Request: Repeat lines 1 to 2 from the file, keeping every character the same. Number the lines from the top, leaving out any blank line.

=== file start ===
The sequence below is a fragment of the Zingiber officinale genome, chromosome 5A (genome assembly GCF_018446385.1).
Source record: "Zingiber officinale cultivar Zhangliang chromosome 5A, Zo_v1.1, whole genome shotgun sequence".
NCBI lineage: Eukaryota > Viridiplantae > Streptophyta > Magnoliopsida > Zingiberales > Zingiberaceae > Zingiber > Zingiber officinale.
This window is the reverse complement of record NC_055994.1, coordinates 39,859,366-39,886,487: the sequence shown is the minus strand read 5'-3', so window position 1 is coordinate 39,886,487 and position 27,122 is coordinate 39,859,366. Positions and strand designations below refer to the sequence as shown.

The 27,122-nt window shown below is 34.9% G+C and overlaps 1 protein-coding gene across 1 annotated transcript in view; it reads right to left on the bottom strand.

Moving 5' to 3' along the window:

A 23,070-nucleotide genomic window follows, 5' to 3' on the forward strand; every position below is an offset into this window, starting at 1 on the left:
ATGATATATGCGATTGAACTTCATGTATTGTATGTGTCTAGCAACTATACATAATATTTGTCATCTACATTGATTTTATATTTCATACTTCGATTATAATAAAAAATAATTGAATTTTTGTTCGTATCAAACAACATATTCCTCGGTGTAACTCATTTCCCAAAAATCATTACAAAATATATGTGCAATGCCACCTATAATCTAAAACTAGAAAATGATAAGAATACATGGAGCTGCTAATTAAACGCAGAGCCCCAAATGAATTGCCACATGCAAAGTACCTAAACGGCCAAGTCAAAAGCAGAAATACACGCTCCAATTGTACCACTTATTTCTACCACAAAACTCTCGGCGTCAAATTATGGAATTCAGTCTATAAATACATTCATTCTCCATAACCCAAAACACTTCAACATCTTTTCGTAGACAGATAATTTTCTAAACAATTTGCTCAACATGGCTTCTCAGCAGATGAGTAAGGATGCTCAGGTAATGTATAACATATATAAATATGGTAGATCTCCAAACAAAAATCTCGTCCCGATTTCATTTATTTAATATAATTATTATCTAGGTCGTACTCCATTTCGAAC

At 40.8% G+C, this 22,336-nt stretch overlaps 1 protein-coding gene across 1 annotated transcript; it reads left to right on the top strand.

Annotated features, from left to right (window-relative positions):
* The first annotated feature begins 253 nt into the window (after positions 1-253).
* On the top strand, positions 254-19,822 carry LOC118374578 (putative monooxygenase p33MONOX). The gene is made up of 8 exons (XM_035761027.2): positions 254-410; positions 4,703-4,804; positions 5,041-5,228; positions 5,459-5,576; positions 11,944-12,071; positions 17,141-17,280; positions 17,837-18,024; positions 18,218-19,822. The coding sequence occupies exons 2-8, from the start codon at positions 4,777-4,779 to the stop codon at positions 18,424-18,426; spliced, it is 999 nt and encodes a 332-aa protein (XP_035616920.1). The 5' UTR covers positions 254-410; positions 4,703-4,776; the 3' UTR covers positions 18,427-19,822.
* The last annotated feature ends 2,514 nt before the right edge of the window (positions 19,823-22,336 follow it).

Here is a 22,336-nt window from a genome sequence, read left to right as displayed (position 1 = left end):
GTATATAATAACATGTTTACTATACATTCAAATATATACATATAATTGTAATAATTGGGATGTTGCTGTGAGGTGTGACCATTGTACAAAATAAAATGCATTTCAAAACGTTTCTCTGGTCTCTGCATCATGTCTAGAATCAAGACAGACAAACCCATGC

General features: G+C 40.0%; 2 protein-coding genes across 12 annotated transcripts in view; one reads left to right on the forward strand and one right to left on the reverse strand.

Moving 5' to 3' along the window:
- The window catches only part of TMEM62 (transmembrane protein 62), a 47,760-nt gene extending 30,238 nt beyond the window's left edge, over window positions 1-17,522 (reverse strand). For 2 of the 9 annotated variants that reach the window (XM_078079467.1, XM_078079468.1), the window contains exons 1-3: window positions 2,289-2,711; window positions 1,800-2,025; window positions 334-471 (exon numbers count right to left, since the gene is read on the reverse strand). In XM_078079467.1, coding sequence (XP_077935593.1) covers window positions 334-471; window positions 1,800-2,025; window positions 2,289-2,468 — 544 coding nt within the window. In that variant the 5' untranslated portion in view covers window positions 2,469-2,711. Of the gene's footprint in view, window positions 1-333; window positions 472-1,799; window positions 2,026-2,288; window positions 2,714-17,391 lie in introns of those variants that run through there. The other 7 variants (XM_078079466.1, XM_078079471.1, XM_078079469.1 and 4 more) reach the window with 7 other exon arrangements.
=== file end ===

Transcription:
The sequence below is a fragment of the Zingiber officinale genome, chromosome 5A (genome assembly GCF_018446385.1).
Source record: "Zingiber officinale cultivar Zhangliang chromosome 5A, Zo_v1.1, whole genome shotgun sequence".